Are you kidding me?! Cincinnati Reds outfielder Nick Castellanos is dealt a two-game suspension for his role in Saturday’s fracas and St. Louis Cardinals catcher Yadier Molina receives an undisclosed fine. Are you kidding me?!
After Saturday’s benches-clearing incident resulted in Castellanos’ ejection from the game, I felt as though we’d heard the last of any type of discipline. I was wrong. On Monday, it was revealed that Nick Castellanos was suspended for two games. In addition, he, Jesse Winker, Eugenio Suarez, Yadier Molina, Jordan Hicks, and Nolan Arenado were also fined.
The ejection was more than enough punishment for the Reds outfielder.
First, Nick Castellanos should never have been ejected from Saturday’s game. For starters, Cardinals’ pitcher Jake Woodford plunked Castellanos in the ribs with a 93-MPH fastball before his exuberant celebration at the plate.
Look, I’m old school and would prefer not to see pitchers roaring on the mound after a punch out, sluggers flipping bats 15-feet in the air after a home run, and Trevor Bauer strutting off the bump like Conor McGregor. But, that’s today’s game. So, while Castellanos’ celebration could be deemed a little over the top, it was no more harmful than a bat flip.
The only think Castellanos hurt was the Cardinals’ feelings, and that’s the reason the melee began in the first place. Let’s not forget that Yadier Molina put his hands on Nick Castellanos first. In the process, Molina bumped into the home plate umpire.
Crew chief Jim Reynolds called the contact “not aggressive”. Towards the umpire, Molina’s actions were not aggressive, but don’t you dare claim that Molina’s actions towards Castellanos were not aggressive. Molina pursued Castellanos, who was on his way back to the dugout, grabbed the Reds outfielder by the shoulder, and shoved him.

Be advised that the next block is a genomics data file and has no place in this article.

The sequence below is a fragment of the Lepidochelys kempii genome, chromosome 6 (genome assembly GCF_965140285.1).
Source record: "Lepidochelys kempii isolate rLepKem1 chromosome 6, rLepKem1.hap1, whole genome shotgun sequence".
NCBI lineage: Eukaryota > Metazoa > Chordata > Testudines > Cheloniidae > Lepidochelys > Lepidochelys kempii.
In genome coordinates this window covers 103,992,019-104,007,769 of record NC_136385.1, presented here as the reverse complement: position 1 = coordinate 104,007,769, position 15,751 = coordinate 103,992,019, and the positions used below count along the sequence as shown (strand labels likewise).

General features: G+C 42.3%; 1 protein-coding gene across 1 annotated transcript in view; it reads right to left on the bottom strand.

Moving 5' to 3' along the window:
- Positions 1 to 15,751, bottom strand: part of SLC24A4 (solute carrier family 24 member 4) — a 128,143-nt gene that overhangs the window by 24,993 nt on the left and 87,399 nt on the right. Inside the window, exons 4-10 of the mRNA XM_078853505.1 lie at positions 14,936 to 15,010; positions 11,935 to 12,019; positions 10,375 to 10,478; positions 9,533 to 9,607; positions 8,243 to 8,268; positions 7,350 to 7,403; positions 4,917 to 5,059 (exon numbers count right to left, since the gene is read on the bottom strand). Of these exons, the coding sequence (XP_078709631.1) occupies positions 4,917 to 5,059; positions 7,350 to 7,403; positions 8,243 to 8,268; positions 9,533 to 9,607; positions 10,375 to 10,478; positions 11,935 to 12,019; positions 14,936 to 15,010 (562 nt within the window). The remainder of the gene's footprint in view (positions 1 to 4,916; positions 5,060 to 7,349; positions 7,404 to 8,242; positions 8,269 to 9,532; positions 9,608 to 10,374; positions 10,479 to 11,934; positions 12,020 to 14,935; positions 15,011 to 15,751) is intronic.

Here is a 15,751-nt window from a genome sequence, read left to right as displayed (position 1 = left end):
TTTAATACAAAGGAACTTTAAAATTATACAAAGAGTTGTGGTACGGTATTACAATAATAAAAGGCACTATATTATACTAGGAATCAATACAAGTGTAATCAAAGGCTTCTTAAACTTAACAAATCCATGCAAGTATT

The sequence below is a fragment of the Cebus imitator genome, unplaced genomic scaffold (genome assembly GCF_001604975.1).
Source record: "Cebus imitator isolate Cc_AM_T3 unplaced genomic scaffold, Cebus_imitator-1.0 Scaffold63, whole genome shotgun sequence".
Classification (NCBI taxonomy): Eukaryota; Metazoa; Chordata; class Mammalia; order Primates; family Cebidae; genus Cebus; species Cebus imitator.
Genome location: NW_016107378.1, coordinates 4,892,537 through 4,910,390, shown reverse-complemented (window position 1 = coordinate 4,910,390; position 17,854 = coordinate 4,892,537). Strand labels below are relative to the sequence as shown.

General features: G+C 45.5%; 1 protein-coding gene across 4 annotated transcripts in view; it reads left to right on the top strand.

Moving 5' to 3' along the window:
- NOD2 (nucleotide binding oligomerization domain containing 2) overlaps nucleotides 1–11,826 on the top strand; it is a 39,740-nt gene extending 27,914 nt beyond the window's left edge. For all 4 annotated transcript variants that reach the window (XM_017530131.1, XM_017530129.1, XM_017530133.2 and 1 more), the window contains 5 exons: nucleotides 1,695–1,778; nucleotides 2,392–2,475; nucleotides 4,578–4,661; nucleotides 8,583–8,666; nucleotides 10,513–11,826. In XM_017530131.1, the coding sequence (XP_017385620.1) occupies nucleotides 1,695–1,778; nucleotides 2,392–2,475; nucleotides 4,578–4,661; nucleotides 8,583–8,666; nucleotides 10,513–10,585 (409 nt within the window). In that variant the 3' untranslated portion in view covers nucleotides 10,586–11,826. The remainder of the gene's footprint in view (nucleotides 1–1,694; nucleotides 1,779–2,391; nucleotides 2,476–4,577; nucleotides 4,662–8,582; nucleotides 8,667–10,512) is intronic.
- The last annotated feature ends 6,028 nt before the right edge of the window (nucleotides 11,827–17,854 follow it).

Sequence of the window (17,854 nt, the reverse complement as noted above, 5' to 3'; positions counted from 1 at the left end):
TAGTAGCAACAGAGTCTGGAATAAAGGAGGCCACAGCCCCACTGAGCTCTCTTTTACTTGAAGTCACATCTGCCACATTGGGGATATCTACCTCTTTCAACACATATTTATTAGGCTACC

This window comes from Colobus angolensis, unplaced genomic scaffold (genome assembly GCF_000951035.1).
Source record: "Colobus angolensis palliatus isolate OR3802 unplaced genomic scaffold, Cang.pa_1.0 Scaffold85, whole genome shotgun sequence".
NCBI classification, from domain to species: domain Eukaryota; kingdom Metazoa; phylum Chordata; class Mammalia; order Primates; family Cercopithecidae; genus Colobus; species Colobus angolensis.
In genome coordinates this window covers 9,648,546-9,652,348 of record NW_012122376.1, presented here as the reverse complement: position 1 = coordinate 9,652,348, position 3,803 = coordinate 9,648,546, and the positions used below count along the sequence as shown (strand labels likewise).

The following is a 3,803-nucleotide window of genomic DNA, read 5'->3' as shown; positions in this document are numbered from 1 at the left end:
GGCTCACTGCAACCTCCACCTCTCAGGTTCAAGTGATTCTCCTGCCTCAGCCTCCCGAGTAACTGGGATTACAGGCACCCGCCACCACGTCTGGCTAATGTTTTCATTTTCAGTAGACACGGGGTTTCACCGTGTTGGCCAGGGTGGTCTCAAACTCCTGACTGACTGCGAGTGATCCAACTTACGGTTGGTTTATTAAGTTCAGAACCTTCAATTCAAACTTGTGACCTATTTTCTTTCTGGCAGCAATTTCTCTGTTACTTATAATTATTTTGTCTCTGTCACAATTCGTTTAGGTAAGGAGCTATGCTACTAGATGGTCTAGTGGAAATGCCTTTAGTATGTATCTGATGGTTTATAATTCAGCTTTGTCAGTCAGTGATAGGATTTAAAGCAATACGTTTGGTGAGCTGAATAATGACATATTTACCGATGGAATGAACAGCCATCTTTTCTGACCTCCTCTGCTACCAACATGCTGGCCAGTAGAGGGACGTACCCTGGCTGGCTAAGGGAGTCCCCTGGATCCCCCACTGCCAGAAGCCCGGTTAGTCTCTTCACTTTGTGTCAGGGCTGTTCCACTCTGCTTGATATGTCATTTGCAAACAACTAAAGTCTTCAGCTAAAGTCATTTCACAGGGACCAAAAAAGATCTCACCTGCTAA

Look, I get it. Yadier Molina thought Nick Castellanos was showing up his pitcher and the Cardinals’ backstop came to his defense. Fine. I hope Tucker Barnhart would do the same for Lucas Sims, Luis Castillo, or any other pitcher on the Reds roster. But here’s where the problem comes in.
You can’t suspend Nick Castellanos and allow Yadier Molina to get off scot-free.
The bottom line, whether we agree with the suspension of Nick Castellanos or not is irrelevant. I for one believe that he’ll appeal, get it knocked down to a single game and he’ll serve his suspension later this week.
The problem is consistency. It’s been a problem before, and it’s been a problem in other professional sports leagues. Fans don’t mind the punishment, so long as the punishment is doled out fairly. If you want to claim that Castellanos started the incident by flexing in front of Woodford, fine. But, Molina egged it on by putting his hands on Castellanos and shoving him in the back.
And furthermore, how in the world does Jake Woodford get off scot-free? He drilled Castellanos in the ribs on a 0-0 count, drove his knee into his back during the play at the plate, and hit Jonathan India one the elbow later in the game. Andrew Miller also hit Tyler Naquin with a 90-MPH fastball. Why wasn’t he ejected? You can’t tell me both benches weren’t warned.
This whole incident only adds fuel to the conspiracy that Major League Baseball protects players like Yadier Molina. Michael Hill, who’s now MLB’s senior vice president for on-field operations, should’ve suspended Yadier Molina as well, or allowed Castellanos’ ejection to be punishment enough.